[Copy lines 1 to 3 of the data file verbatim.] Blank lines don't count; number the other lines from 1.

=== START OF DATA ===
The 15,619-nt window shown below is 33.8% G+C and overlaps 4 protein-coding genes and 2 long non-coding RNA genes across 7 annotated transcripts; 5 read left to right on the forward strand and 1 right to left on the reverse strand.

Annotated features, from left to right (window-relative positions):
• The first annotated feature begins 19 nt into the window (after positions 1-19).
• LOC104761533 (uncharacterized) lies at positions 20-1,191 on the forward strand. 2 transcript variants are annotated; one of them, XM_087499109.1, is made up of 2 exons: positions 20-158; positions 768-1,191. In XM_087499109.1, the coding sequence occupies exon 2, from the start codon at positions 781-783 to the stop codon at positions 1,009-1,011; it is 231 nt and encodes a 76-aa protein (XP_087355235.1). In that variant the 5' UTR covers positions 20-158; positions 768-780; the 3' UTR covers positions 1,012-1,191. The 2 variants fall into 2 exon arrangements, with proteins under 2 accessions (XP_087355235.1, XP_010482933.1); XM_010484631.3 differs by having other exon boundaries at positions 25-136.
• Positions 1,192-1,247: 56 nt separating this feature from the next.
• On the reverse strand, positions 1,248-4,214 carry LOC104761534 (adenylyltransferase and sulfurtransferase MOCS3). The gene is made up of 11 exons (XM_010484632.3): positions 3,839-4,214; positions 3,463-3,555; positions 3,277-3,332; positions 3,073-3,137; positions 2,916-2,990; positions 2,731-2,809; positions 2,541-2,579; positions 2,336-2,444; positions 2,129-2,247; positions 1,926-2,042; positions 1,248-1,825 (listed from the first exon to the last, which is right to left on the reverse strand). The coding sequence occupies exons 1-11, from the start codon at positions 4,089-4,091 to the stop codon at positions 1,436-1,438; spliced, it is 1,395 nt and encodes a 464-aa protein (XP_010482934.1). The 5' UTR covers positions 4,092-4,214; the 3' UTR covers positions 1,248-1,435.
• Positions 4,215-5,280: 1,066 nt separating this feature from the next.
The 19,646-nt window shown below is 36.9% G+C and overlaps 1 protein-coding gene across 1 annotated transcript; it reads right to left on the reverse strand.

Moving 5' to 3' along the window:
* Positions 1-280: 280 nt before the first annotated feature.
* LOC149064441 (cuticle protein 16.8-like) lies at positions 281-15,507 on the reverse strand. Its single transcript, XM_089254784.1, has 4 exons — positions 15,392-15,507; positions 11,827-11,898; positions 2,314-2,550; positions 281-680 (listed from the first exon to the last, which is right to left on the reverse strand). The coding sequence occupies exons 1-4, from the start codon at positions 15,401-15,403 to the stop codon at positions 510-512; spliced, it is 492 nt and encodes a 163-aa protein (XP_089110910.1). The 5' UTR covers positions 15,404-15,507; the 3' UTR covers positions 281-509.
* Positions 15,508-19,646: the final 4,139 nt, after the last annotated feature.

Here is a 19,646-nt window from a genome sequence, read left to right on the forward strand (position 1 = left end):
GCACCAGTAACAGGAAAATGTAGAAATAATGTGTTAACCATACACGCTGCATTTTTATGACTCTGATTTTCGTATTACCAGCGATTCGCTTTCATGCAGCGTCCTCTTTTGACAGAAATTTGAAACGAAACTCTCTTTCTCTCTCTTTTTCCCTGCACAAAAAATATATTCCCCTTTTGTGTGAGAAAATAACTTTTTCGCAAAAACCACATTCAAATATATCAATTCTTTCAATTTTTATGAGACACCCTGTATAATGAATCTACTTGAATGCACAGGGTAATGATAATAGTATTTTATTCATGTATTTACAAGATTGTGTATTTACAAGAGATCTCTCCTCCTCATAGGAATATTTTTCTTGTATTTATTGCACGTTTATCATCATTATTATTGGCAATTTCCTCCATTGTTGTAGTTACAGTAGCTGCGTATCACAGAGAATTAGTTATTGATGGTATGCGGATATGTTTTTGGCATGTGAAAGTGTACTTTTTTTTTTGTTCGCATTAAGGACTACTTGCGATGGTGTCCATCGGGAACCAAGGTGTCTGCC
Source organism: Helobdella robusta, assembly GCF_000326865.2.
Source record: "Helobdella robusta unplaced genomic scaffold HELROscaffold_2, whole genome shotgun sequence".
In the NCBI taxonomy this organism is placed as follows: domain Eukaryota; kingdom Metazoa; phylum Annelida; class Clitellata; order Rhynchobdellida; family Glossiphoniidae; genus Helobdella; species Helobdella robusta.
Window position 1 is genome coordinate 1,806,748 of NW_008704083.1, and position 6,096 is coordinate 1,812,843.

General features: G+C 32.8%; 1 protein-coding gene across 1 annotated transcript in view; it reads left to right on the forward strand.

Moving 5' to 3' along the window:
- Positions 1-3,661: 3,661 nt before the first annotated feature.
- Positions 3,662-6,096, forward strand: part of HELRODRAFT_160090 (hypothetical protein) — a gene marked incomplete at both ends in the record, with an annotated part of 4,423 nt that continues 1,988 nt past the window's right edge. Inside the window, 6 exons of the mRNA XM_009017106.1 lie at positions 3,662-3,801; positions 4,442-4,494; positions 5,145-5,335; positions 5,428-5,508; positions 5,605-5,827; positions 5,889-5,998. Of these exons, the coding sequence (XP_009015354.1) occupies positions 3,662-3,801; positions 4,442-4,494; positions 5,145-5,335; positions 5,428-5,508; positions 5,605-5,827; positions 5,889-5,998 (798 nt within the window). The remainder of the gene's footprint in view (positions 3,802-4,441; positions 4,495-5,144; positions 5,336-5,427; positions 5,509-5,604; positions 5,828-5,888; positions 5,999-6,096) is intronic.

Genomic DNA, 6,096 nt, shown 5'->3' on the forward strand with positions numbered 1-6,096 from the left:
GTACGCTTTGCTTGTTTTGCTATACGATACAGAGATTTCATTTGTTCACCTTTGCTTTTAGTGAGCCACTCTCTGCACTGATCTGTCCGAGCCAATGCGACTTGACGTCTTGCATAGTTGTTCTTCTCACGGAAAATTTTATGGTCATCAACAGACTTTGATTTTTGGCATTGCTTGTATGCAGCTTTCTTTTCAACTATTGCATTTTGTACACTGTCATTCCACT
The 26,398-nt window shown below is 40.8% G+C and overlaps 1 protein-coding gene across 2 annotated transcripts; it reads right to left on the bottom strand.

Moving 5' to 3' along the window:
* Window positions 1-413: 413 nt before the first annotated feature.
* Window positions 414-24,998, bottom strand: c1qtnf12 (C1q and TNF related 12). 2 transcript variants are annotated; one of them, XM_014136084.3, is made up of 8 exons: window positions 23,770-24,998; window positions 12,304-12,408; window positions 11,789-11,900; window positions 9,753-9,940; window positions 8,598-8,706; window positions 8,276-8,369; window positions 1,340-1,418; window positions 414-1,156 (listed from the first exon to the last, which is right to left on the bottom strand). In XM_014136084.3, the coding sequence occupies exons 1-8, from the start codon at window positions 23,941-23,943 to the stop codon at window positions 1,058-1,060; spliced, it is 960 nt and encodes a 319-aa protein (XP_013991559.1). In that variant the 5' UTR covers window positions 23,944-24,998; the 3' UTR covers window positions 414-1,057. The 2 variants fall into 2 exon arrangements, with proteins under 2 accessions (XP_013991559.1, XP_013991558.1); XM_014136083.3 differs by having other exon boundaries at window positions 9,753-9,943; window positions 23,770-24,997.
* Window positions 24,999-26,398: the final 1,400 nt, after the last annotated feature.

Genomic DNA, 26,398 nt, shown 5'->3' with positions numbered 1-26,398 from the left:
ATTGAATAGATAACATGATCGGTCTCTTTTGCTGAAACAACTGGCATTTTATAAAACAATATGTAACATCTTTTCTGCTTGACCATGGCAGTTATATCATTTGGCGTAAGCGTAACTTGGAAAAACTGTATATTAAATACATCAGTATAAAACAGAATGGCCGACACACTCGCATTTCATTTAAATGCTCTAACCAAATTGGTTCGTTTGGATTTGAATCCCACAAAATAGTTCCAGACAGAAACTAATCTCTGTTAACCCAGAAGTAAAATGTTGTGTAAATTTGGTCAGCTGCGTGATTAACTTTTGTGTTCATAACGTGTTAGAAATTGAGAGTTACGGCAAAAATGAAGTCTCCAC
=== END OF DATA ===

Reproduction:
The 15,619-nt window shown below is 33.8% G+C and overlaps 4 protein-coding genes and 2 long non-coding RNA genes across 7 annotated transcripts; 5 read left to right on the forward strand and 1 right to left on the reverse strand.

Annotated features, from left to right (window-relative positions):
• The first annotated feature begins 19 nt into the window (after positions 1-19).